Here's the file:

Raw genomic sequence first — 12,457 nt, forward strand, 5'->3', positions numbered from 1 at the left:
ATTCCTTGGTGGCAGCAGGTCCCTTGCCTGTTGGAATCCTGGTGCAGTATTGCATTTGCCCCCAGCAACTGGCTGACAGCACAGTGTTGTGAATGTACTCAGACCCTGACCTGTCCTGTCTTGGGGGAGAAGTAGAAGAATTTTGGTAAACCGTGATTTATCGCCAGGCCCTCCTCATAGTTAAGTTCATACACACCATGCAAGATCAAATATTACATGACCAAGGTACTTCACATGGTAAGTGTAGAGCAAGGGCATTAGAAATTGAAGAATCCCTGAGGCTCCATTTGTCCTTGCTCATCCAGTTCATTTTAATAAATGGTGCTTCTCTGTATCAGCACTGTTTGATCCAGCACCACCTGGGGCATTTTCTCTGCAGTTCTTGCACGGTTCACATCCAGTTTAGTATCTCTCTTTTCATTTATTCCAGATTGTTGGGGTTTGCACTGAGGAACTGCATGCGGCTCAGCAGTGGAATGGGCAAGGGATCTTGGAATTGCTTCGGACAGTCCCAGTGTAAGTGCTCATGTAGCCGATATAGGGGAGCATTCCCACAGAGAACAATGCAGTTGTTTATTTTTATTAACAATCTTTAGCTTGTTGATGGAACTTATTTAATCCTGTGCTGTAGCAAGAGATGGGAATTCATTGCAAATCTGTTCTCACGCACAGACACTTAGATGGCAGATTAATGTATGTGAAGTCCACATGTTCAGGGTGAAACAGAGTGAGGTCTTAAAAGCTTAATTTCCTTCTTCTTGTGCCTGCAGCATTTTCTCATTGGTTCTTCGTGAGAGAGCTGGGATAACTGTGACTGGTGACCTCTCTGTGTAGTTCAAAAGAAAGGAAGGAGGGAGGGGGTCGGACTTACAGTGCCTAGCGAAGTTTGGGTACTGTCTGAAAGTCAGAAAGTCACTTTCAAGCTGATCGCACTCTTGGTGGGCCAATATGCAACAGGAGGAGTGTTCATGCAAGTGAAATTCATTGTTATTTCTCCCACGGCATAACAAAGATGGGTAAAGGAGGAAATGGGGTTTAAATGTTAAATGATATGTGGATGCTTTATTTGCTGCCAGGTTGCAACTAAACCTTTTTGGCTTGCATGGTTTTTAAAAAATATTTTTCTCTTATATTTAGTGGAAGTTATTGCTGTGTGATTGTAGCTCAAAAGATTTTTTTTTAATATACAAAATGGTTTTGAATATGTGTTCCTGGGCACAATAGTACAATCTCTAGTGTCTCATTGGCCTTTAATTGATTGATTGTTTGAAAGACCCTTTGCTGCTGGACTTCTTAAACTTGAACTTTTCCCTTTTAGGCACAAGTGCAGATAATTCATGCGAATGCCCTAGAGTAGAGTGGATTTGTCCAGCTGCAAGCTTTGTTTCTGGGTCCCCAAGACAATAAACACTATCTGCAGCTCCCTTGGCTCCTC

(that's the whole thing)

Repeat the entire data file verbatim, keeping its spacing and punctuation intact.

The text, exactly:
Raw genomic sequence first — 12,457 nt, forward strand, 5'->3', positions numbered from 1 at the left:
ATTCCTTGGTGGCAGCAGGTCCCTTGCCTGTTGGAATCCTGGTGCAGTATTGCATTTGCCCCCAGCAACTGGCTGACAGCACAGTGTTGTGAATGTACTCAGACCCTGACCTGTCCTGTCTTGGGGGAGAAGTAGAAGAATTTTGGTAAACCGTGATTTATCGCCAGGCCCTCCTCATAGTTAAGTTCATACACACCATGCAAGATCAAATATTACATGACCAAGGTACTTCACATGGTAAGTGTAGAGCAAGGGCATTAGAAATTGAAGAATCCCTGAGGCTCCATTTGTCCTTGCTCATCCAGTTCATTTTAATAAATGGTGCTTCTCTGTATCAGCACTGTTTGATCCAGCACCACCTGGGGCATTTTCTCTGCAGTTCTTGCACGGTTCACATCCAGTTTAGTATCTCTCTTTTCATTTATTCCAGATTGTTGGGGTTTGCACTGAGGAACTGCATGCGGCTCAGCAGTGGAATGGGCAAGGGATCTTGGAATTGCTTCGGACAGTCCCAGTGTAAGTGCTCATGTAGCCGATATAGGGGAGCATTCCCACAGAGAACAATGCAGTTGTTTATTTTTATTAACAATCTTTAGCTTGTTGATGGAACTTATTTAATCCTGTGCTGTAGCAAGAGATGGGAATTCATTGCAAATCTGTTCTCACGCACAGACACTTAGATGGCAGATTAATGTATGTGAAGTCCACATGTTCAGGGTGAAACAGAGTGAGGTCTTAAAAGCTTAATTTCCTTCTTCTTGTGCCTGCAGCATTTTCTCATTGGTTCTTCGTGAGAGAGCTGGGATAACTGTGACTGGTGACCTCTCTGTGTAGTTCAAAAGAAAGGAAGGAGGGAGGGGGTCGGACTTACAGTGCCTAGCGAAGTTTGGGTACTGTCTGAAAGTCAGAAAGTCACTTTCAAGCTGATCGCACTCTTGGTGGGCCAATATGCAACAGGAGGAGTGTTCATGCAAGTGAAATTCATTGTTATTTCTCCCACGGCATAACAAAGATGGGTAAAGGAGGAAATGGGGTTTAAATGTTAAATGATATGTGGATGCTTTATTTGCTGCCAGGTTGCAACTAAACCTTTTTGGCTTGCATGGTTTTTAAAAAATATTTTTCTCTTATATTTAGTGGAAGTTATTGCTGTGTGATTGTAGCTCAAAAGATTTTTTTTTAATATACAAAATGGTTTTGAATATGTGTTCCTGGGCACAATAGTACAATCTCTAGTGTCTCATTGGCCTTTAATTGATTGATTGTTTGAAAGACCCTTTGCTGCTGGACTTCTTAAACTTGAACTTTTCCCTTTTAGGCACAAGTGCAGATAATTCATGCGAATGCCCTAGAGTAGAGTGGATTTGTCCAGCTGCAAGCTTTGTTTCTGGGTCCCCAAGACAATAAACACTATCTGCAGCTCCCTTGGCTCCTC